First up was a vegetable curry…I’ve made it many times so was fairly confident it would make it into repertoire but a reminder of I’m looking for;

  • Quick
  • Healthy
  • Simple
  • Flavoursome

Against this criteria the curry simply doesn’t stack up, there’s sauteeing, broths, simmering, rice or bread, and getting the spice mix just right. We ended up with a flavourless broth after an hours cooking, more a soup than a curry. I realised the cooking process needs to be under half an hour for me to commit to it. I am not the person who slaves away for 3 hours to make a sumptious meal.

It also needs to have texture and flavour. I want crunch or munch. Not slop

So I’ve had another go with something completely different; halloumi with couscous and pan fried vegetables. It’s quick, really quick….so simple and it is definitely the meal that has gone down the best so far. The saltiness of the halloumi sits so well against the Ainsley Harriett Moroccan couscous that we used which had mint and lemon flavours. We used red pepper and cherry tomatoes, but you could roast some vegetables, which would be lovely, or the original recipe suggested steamed broccoli.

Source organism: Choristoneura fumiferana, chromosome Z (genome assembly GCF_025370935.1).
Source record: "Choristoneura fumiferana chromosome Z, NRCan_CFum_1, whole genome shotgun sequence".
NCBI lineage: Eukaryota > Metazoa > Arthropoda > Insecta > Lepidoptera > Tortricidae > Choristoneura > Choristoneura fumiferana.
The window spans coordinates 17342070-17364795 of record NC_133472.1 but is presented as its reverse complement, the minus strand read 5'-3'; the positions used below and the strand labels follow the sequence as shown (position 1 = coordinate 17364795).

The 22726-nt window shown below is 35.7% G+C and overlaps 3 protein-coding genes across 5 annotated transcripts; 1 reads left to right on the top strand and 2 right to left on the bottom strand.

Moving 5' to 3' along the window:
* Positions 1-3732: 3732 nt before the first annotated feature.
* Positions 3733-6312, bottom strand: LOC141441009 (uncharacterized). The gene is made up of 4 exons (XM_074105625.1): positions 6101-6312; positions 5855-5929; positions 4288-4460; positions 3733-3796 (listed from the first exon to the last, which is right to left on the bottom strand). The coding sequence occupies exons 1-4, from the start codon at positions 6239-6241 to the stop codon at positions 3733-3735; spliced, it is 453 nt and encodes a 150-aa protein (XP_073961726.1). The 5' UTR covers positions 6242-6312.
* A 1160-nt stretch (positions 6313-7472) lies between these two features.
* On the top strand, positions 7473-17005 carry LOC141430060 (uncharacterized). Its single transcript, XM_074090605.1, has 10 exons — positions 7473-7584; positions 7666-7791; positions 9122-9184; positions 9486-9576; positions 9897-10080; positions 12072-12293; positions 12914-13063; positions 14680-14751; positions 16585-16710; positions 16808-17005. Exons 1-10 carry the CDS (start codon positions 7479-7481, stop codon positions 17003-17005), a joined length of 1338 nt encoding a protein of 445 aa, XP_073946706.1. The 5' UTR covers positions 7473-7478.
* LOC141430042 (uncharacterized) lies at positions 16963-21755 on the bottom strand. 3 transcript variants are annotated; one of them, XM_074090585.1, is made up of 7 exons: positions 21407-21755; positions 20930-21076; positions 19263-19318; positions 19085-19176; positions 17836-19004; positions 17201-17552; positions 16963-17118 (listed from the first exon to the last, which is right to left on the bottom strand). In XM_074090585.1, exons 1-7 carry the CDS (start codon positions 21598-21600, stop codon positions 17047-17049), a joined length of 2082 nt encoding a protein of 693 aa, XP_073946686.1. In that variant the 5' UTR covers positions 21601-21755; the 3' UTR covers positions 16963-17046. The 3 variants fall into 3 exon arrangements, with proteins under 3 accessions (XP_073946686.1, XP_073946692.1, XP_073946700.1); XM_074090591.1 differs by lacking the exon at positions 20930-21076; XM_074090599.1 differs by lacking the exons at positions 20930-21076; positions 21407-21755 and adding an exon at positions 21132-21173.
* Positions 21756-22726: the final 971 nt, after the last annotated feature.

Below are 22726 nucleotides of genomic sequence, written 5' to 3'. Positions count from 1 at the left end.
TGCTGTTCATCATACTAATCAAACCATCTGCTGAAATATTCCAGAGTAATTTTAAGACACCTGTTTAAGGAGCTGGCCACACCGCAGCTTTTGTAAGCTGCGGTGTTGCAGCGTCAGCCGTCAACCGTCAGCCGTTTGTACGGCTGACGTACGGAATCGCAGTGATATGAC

The final result; no leftovers, one happy wife, one great meal, and 2 recipes in my repertoire…so now I am on the hunt for my next recipe…I thinking some sort of dry noodle meal…any suggestions? It needs to be vegetarian.

I am heading to a Vegan Cookery course in Sheffield in September and hoping to get some ideas for some more of my recipes…

Anyone else have a specific group of meals you prepare on rotation or is it just me?

Image from Alfez.com (I forgot to take a photo!)

The #minimalistliving September Challenge Update

It’s been two weeks now of my September Challenge*; finding 11 hours a week of time to do more meaningful activity i.e. not just sitting on the internet or my phone, or watching repeats or someone’s lives being rehashed for the TV. This was to make  up for the fact I was going to be going from working 26 hours to a week to 37 hours a week.

So how have I got on so far? I am halfway through my month’s challenge. I have to confess I haven’t managed 11 hours a week, which I suppose was quite a big challenge in the first place, working on finding a way of recouping over 2 hours a day.